On the last day of January, 2014, a fifty-strong crowd gathered in the Tauno Nurmela auditorium to listen to the defence of Elina Siltanen’s doctoral dissertation “Hard Work? Reciprocal Communication in Contemporary American Experimental Poetry”.
The opponent who discussed the dissertation with Siltanen was professor emeritus Charles Molesworth (Queens College, The City University of New York). An eminent scholar of poetry, he has published The Fierce Embrace: A Study in Contemporary American Poetry, as well as critical books on Marianne Moore, Gary Snyder and Donald Barthelme, and biographies of Alain Locke and, most recently, Countee Cullen (2012). He has also two poetry titles to his name, Common Elegies and Words to That Effect. In the 1970s, he served as a Fulbright Professor in Turku, and the reunion with former colleagues was an amicable one.
In Siltanen’s study, the focus was on the works of three American experimental poets: John Ashbery (born 1927), Lyn Hejinian (1941) and Ron Silliman (1946). A literary critic herself, she proposes – on the basis of the discontinuous and repetitive character of experimental poetry – new ways of reading poetry that do not require clear-cut interpretations nor consistent subjectivity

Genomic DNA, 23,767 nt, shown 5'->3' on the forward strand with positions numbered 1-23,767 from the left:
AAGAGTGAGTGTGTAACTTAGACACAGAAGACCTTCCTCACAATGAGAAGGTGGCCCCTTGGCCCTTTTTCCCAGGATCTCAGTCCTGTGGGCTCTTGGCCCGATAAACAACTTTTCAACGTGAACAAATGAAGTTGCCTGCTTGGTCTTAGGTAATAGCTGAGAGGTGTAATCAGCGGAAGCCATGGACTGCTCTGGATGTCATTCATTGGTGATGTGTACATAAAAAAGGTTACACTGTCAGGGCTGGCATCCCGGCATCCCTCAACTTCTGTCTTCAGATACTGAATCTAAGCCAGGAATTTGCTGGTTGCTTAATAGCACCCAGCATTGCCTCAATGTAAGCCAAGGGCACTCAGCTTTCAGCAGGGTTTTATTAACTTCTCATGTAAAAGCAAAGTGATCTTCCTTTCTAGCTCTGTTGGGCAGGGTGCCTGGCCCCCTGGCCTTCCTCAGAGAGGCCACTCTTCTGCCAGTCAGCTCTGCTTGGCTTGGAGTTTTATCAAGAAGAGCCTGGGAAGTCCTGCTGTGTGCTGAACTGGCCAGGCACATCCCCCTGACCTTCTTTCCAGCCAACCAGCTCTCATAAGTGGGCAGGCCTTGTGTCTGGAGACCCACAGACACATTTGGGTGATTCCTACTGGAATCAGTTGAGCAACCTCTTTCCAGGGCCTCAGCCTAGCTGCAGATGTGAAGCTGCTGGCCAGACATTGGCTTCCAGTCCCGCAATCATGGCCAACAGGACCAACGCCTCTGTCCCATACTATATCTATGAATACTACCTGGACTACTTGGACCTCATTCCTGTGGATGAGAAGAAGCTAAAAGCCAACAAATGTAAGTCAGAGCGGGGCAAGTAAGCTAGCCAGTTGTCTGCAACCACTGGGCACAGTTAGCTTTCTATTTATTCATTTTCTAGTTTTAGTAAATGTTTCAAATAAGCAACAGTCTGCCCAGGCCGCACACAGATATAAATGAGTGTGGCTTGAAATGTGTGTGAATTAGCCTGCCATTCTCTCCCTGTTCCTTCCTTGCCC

Siltanen was one of the pioneers in the inter-university scheme Cotutelle, which is an agreement between two universities for a double degree in both universities; in this case the University of Turku and the Luleå University of Technology in Sweden. For the defence, this posed a technological challenge as the event was simultaneously videoed to Luleå, and the Swedish grading committee was present in Turku and took part in the discussion after the opponent.
The respondent was very lucid in her comments to the questions posed to her first by the opponent and then the committee. Afterwards, several audience members commended the discussion for its clarity, and especially the approachability of the introductory lecture by the doctoral candidate (lectio praecursoria) was acclaimed. It made the hard work easier.
It was with satisfaction that I concluded the defence.
“What a long strange trip it’s been”, is a famous exclamation by Jerry Garcia, which the poet Ron Silliman adapted to his poetry. The sentiment might be shared by Elina and her supervisor, Professor Lydia Kokkkola.